Spectral Imaging of Ink Behind Glass: A Preliminary Investigation of the Colorimetric Shift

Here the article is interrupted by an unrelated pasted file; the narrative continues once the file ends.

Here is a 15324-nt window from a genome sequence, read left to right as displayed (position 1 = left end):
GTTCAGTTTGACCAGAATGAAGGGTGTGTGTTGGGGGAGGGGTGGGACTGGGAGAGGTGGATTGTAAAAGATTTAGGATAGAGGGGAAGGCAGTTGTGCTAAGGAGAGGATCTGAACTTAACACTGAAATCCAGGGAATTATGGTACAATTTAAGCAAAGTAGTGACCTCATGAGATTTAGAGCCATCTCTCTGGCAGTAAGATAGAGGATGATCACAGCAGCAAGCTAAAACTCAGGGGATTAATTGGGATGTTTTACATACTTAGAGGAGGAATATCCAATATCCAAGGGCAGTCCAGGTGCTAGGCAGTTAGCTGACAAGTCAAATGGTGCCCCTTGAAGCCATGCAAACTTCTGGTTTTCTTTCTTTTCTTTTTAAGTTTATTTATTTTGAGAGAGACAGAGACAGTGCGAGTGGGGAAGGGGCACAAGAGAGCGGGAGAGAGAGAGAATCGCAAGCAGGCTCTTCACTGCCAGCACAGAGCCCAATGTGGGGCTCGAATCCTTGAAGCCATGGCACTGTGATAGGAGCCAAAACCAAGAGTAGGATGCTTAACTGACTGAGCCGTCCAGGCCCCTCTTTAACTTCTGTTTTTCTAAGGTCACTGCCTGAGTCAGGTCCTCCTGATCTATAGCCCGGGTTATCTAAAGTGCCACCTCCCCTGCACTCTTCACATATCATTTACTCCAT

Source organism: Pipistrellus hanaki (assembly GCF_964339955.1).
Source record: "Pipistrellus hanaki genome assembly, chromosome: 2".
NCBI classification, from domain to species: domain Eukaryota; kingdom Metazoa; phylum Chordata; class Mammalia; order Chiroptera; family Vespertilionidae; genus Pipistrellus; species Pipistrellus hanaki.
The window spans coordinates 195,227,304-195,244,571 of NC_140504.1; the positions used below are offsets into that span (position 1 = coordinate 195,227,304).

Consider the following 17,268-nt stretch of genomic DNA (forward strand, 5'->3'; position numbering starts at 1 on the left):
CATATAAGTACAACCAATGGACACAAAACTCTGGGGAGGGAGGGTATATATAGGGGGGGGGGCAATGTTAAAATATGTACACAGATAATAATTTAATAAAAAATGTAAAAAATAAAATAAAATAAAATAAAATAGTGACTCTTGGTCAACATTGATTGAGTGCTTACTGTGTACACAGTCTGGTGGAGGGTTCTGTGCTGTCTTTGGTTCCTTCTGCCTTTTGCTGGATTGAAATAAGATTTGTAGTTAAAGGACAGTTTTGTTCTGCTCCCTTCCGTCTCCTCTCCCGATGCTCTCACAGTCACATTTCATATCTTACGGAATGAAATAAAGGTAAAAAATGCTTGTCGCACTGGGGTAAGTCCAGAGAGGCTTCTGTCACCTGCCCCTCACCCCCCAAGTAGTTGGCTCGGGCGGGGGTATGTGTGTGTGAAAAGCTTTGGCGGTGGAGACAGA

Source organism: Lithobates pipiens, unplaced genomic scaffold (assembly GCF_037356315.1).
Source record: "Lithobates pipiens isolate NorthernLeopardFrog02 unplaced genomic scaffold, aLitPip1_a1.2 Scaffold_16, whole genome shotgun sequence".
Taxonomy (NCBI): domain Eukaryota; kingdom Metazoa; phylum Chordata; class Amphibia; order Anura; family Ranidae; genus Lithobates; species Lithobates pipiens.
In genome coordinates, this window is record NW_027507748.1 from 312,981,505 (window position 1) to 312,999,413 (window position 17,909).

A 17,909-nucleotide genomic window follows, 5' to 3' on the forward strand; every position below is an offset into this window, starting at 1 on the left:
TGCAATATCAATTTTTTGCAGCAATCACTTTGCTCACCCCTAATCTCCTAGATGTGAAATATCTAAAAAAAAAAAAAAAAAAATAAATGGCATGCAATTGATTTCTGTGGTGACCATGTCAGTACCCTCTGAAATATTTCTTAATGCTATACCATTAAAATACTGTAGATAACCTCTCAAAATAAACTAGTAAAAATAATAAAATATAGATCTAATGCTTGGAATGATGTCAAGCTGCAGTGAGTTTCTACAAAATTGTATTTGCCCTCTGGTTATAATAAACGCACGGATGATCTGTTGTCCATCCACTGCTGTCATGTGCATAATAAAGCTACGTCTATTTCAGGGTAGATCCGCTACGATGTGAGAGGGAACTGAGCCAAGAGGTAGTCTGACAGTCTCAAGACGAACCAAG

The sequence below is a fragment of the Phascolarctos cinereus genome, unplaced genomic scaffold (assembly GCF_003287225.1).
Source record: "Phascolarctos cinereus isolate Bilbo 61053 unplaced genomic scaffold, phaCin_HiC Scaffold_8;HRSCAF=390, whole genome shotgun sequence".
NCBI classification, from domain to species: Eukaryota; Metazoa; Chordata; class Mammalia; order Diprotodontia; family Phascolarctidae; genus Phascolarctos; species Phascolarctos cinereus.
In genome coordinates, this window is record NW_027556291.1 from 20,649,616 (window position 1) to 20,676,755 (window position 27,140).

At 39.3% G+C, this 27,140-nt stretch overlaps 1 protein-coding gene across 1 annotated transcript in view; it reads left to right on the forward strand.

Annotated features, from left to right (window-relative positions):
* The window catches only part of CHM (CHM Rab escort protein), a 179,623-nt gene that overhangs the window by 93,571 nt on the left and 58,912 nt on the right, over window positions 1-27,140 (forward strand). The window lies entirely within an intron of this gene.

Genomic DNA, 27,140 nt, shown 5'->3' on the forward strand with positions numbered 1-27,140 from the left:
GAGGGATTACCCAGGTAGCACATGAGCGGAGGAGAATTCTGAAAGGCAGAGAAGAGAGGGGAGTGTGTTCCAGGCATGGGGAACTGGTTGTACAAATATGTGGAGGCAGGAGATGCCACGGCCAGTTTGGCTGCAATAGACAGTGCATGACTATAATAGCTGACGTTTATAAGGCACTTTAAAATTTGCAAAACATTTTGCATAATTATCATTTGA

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Transparent glass frames are often used to exhibit, handle, and store ancient manuscripts (folia or fragments) across museums, libraries, and collections. Once the manuscripts are carefully sealed (glazed), the process of re-opening the frame for the analysis of the glazed manuscript is not always desirable, given their fragile state of preservation. Therefore, microimaging with IR and UV light sources above the glass frame is a frequently used method for the preliminary (qualitative) classification of the inks applied on the manuscripts. Building on this well-established methodology, this study explores the potential of spectral imaging technology for the quantitative analysis of glazed manuscripts. The present research focuses on the colorimetric analysis of iron-gall and carbon black inks applied on a papyrus substrate, aiming to the quantitative analysis of the effect of glass frames to the acquired images. The obtained results show that the quantitative colorimetric analysis of the inks above the glass frame can be used for the preliminary classification of the inks, hence minimizing the need to open the glass frames for further analysis.